Bill Laimbeer…TinyTuna…William Hung -- Each are masters. They have perfected the single move that speaks volumes without words. The move itself seems simplistic, yet must be crafted and executed in such a way that it not only demonstrates the appropriate unspeakable tragedy at hand, but also elicits the desired response as a reward for a job well done. It is THE FLOP.
Bill Laimbeer was a master of the professional basketball flop. As a former center for Detroit Pistons, he could execute the flop like no other. At the slightest nudge or bump (real or imaginary), he would send himself flying to the floor in an effort to draw a foul. More often than not, it worked. With a flop-flop here and a flop-flop there, Laimbeer helped the Piston’s win back-to-back championships in 1989 and 1990. Although he may have been the poster child for “White Men Can’t Jump”, Laimbeer was the Floppermeister Meisterburger and performed to adoring and abhorring crowds (home court doesn’t necessarily have all the advantages) on a nightly basis.
TinyTuna is the world champion flopper, Junior Division. She had this thing mastered by the age of three, and without benefit of instruction from older siblings. The pint-sized version of the flop does not require flailing on the floor. In fact, points would be deducted, as this move would be misconstrued as either a temper tantrum or a klutzy accident. The first would gain no rewards whatsoever, and would most likely earn the flopper a lengthy stay in the parental doghouse. And while the second might reap a cursory “Are you all right?” it would undoubtedly be followed by a giggle and a “Walk much?”
Juvenile flopping consists of the ability to instantaneously lose all bone structure from the ribcage up. At the moment of execution, the chest collapses, the shoulders drop and the head droops. It must appear as if the air was suddenly sucked out of the body, much like a helium balloon taken outside on a frigid day. All that is left is a half-deflated shell of a former self. Once the body has reached its appropriate posture of pathetic ness, the next critical movement involves the head. At its current drooped position, the flopper must possess an innate sense of timing to know when to raise it. Do it too soon, and the entire flop is marked as insincere. Floppus interruptus, as it were. Do it too late, and the flop becomes nothing more than melodramatic tripe, making successful flops that much more difficult to achieve down the road.
The head must be raised only partway – just enough for the “look” to be activated. The look varies, depending on the meaning of the flop. First there is the classic “pleading” look. Here, a flop has the potential of being successful, because the pleading look is just that -- a look -- which is silent. Begging, on the other hand, seems to require audible, torturous whining which unfortunately for the flopper, is a deal-breaker. The second “look” associated with the flop is more of a “oh the injustice, oh the humanity” kind of look. Never successful, but often executed, because hey, you have to try, right?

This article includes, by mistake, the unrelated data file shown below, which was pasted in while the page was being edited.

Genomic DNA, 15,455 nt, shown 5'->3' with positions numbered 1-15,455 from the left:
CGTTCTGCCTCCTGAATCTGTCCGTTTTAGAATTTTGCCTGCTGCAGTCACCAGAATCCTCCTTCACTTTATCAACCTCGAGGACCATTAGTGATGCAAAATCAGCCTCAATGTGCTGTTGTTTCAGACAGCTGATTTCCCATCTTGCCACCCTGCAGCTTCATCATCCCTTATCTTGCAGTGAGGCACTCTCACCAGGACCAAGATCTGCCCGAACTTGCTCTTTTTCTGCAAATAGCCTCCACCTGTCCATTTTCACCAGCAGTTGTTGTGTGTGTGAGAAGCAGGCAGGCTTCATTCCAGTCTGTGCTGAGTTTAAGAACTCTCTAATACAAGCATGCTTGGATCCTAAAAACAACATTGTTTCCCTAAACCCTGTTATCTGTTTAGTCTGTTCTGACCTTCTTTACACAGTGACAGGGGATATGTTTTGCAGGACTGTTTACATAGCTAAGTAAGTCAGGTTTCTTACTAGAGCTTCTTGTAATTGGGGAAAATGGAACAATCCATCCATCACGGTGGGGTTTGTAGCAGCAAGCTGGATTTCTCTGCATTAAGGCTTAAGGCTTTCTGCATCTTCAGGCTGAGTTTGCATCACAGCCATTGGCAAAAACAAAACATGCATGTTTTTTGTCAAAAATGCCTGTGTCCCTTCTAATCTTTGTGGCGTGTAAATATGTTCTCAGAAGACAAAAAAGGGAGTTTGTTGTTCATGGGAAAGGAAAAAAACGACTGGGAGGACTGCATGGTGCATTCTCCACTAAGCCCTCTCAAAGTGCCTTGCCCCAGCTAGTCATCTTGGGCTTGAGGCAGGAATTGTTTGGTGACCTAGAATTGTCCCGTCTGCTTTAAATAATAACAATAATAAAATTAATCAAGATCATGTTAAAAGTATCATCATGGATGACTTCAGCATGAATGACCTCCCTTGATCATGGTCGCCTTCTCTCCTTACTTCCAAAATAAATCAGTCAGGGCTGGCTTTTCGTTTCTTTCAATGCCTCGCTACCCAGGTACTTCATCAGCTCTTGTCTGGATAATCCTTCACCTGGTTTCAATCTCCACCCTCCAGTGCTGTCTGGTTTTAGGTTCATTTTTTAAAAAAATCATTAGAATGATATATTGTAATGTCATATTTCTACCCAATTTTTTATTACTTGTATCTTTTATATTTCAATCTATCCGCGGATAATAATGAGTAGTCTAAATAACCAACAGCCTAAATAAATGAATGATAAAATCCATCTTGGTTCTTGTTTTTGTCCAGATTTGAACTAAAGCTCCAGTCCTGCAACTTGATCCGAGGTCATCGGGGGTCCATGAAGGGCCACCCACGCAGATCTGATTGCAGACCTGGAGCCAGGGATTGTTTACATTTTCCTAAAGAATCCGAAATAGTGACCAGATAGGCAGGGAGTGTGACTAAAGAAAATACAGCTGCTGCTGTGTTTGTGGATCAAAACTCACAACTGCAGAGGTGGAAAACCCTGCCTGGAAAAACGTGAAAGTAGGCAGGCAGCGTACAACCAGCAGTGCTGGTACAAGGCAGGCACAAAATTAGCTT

TinyTuna’s flops are legendary and still work on many adults today. I, however, am nearly immune to the whole process now, and have gone so far as to tell her in advance of a decision I know she isn't going to like not to bother flopping, because it won’t do her any good. The mere denial of flopping can occasionally garner a flop, either out of forgetfulness or just for fun.
William Hung executed a perfect humble-but-loveable flop on American Idol in front of 80 bazillion people. Hung, the Civil Engineering student who auditioned on American Idol with the now infamous Ricky Martin hit (?) “She Bang” was untrained and unskilled, and it was obvious he wasn’t going to make it any farther (You can right-click and download the clip HERE). But because he had such a great attitude (“I already gave my best. I have no regrets at all”) he has become something of a Pop-Culture legend, enjoying his well-deserved 15 minutes of fame.
But what does this have to do with The Flop? At the end of his song, as he was being cut off by Randy, Simon and Paula, he performed a rarely attempted flop. It is one more often performed by puppies that forgot to go on the paper or by young children just caught inserting a peanut butter and jelly sandwich into the VCR. It says “Oh no, I’m in trouble” and is actually more of a slight head droop than a full-scale flop. The important element here is the eyes, which must always remain trained on the other person. Outwardly the eyes must be innocently pathetic, as if to say, “Please don’t hit me with that rolled up newspaper”, or, “Isn’t this the Post Office? I was going to mail my Sammich to Grandma!” Inwardly the eyes are trying to determine the best time to beat feet out of the room before Corporal Punishment comes to call.
Because Hung performed such an outstanding flop, I believe he was spared the tongue-lashing inflicted on some of the more belligerent contestants. Even Jimmy Fallon paid homage to Hung, doing the “She Bang” flop on Saturday Night Live (Right-click and download the clip HERE)
To be a successful flopper, one must be either so innocent that it would inconceivable to consider the flop any sort of ploy, or so devious that it transcends oily acting and comes across as being sincere. Although I don’t often cave to the pressure of a flop, every now and again it is nice to see one rewarded. A flop-free world would be a little less manipulative, a little less creative, and a whole lot whinier.
And that would be enough to make me flop.
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